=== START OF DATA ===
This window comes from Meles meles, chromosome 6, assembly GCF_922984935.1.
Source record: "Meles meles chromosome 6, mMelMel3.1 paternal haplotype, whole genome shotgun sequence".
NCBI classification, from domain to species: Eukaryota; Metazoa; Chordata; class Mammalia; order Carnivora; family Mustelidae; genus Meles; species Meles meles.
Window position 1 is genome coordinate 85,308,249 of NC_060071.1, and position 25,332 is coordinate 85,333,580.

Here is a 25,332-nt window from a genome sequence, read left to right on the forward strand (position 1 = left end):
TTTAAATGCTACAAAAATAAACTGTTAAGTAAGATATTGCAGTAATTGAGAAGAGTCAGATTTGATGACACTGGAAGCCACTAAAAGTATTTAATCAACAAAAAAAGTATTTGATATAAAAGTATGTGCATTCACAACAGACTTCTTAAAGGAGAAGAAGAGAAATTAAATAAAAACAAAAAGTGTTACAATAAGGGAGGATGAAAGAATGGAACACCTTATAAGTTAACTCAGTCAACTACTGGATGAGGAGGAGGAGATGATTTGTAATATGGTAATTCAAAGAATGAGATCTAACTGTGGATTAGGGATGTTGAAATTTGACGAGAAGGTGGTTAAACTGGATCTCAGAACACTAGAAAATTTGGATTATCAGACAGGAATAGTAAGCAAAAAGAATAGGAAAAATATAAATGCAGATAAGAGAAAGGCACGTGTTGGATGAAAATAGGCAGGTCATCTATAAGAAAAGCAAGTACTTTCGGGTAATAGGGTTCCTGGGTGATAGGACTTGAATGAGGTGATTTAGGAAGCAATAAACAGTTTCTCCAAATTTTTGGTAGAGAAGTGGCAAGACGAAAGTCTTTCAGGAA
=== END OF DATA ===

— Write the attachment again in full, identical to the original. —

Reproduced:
This window comes from Meles meles, chromosome 6, assembly GCF_922984935.1.
Source record: "Meles meles chromosome 6, mMelMel3.1 paternal haplotype, whole genome shotgun sequence".
NCBI classification, from domain to species: Eukaryota; Metazoa; Chordata; class Mammalia; order Carnivora; family Mustelidae; genus Meles; species Meles meles.
Window position 1 is genome coordinate 85,308,249 of NC_060071.1, and position 25,332 is coordinate 85,333,580.

Here is a 25,332-nt window from a genome sequence, read left to right on the forward strand (position 1 = left end):
TTTAAATGCTACAAAAATAAACTGTTAAGTAAGATATTGCAGTAATTGAGAAGAGTCAGATTTGATGACACTGGAAGCCACTAAAAGTATTTAATCAACAAAAAAAGTATTTGATATAAAAGTATGTGCATTCACAACAGACTTCTTAAAGGAGAAGAAGAGAAATTAAATAAAAACAAAAAGTGTTACAATAAGGGAGGATGAAAGAATGGAACACCTTATAAGTTAACTCAGTCAACTACTGGATGAGGAGGAGGAGATGATTTGTAATATGGTAATTCAAAGAATGAGATCTAACTGTGGATTAGGGATGTTGAAATTTGACGAGAAGGTGGTTAAACTGGATCTCAGAACACTAGAAAATTTGGATTATCAGACAGGAATAGTAAGCAAAAAGAATAGGAAAAATATAAATGCAGATAAGAGAAAGGCACGTGTTGGATGAAAATAGGCAGGTCATCTATAAGAAAAGCAAGTACTTTCGGGTAATAGGGTTCCTGGGTGATAGGACTTGAATGAGGTGATTTAGGAAGCAATAAACAGTTTCTCCAAATTTTTGGTAGAGAAGTGGCAAGACGAAAGTCTTTCAGGAA